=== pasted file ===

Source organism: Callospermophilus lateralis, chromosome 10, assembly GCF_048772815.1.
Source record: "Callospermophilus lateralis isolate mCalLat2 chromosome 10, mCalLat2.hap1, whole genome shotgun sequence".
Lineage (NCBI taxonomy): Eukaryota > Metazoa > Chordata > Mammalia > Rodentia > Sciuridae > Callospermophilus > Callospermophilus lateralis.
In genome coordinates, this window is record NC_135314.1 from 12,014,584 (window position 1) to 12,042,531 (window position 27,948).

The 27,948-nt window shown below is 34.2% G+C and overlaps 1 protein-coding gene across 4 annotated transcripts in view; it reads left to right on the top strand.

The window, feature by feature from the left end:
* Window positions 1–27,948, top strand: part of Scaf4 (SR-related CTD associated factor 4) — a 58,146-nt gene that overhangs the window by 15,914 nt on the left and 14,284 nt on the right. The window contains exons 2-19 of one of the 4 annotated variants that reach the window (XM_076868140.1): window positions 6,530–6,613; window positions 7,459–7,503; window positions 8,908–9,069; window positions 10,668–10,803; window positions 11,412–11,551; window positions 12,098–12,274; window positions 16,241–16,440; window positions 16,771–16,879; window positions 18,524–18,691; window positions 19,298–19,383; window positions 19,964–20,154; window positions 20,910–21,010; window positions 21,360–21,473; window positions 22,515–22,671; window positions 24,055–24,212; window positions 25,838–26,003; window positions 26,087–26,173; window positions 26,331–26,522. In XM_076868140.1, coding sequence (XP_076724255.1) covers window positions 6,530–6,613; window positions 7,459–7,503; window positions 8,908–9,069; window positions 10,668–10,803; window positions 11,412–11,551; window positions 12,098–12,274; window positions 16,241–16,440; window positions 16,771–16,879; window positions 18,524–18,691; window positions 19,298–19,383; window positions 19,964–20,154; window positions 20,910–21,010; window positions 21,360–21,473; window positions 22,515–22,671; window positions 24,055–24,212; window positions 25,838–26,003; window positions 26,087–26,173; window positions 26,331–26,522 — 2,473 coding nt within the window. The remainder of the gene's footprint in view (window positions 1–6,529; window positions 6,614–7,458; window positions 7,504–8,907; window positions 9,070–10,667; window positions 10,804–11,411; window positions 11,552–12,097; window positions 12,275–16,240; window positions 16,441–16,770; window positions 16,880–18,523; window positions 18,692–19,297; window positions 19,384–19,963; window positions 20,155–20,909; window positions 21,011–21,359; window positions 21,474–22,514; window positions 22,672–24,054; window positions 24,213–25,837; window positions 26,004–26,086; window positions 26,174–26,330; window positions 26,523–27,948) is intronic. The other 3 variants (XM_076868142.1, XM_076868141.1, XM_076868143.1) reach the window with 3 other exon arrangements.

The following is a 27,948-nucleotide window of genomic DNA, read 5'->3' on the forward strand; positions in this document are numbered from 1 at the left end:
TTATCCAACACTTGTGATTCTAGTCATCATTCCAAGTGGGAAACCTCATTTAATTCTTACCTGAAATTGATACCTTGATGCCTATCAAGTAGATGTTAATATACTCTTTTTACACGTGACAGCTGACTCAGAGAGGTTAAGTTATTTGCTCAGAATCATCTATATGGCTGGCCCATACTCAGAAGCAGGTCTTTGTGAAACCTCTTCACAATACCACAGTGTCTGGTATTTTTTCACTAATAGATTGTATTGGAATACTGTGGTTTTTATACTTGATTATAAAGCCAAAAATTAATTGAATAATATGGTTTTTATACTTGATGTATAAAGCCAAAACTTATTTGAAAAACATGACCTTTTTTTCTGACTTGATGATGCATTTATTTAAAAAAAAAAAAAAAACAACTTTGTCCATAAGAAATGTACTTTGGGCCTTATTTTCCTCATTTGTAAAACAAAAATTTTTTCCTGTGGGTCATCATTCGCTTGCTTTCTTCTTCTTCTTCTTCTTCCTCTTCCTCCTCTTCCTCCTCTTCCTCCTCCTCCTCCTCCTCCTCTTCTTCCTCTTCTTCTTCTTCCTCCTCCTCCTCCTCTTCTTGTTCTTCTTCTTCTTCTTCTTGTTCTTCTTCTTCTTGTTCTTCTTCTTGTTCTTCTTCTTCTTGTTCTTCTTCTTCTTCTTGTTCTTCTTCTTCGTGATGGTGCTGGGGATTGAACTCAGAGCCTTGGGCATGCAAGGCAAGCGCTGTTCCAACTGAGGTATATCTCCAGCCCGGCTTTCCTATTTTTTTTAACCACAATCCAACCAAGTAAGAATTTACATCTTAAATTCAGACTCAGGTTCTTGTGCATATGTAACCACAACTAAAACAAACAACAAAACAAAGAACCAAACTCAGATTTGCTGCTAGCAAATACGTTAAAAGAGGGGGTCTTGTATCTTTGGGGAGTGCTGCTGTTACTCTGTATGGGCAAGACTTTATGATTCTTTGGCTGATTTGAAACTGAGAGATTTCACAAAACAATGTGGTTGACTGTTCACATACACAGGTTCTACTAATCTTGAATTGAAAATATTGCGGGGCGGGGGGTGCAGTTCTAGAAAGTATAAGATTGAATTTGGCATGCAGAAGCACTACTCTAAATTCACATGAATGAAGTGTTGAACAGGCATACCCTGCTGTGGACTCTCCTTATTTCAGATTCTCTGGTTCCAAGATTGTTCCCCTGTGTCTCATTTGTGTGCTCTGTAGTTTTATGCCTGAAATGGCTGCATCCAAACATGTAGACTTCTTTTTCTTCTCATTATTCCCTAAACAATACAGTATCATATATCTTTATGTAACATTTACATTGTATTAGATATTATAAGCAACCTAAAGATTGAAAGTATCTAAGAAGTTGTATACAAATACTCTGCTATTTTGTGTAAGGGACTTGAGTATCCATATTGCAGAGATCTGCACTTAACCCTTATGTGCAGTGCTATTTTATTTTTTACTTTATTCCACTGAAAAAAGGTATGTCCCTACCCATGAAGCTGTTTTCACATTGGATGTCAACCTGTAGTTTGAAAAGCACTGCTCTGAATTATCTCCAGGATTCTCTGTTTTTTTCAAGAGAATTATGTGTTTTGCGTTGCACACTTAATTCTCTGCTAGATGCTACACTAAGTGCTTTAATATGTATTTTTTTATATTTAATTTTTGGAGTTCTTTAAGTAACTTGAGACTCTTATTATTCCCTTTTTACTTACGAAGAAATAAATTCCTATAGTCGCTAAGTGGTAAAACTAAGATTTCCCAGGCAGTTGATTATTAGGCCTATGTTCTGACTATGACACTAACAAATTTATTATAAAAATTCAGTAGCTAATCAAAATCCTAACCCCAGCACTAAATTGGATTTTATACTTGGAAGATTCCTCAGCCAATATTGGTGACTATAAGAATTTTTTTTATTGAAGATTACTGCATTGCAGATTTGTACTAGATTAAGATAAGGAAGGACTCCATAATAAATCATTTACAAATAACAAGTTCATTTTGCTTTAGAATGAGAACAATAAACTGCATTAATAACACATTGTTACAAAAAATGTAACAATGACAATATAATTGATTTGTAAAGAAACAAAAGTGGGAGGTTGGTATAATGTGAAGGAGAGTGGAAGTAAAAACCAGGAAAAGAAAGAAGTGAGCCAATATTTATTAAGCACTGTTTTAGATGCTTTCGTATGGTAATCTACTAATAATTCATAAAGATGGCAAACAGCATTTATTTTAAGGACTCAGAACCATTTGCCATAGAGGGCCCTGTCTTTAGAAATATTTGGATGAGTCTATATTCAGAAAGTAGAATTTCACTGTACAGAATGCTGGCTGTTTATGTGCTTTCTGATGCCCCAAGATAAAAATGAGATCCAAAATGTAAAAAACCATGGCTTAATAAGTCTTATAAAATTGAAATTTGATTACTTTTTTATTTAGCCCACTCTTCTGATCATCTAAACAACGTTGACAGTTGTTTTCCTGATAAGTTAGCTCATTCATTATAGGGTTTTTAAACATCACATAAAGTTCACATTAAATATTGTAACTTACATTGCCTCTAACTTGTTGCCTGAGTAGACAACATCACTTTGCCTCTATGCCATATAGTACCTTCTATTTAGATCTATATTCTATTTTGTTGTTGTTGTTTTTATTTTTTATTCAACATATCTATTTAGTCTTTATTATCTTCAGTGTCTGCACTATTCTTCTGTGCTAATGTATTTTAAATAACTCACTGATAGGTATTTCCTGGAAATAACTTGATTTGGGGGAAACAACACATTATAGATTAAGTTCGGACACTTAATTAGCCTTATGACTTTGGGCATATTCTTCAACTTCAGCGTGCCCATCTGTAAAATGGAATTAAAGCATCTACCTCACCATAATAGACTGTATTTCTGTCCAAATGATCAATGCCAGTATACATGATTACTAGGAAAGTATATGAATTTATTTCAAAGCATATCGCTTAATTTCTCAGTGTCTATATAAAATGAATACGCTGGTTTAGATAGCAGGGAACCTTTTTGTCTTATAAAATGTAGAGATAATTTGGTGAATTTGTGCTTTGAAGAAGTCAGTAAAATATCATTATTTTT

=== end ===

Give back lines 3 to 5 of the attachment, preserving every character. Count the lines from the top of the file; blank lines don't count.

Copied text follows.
Lineage (NCBI taxonomy): Eukaryota > Metazoa > Chordata > Mammalia > Rodentia > Sciuridae > Callospermophilus > Callospermophilus lateralis.
In genome coordinates, this window is record NC_135314.1 from 12,014,584 (window position 1) to 12,042,531 (window position 27,948).

The 27,948-nt window shown below is 34.2% G+C and overlaps 1 protein-coding gene across 4 annotated transcripts in view; it reads left to right on the top strand.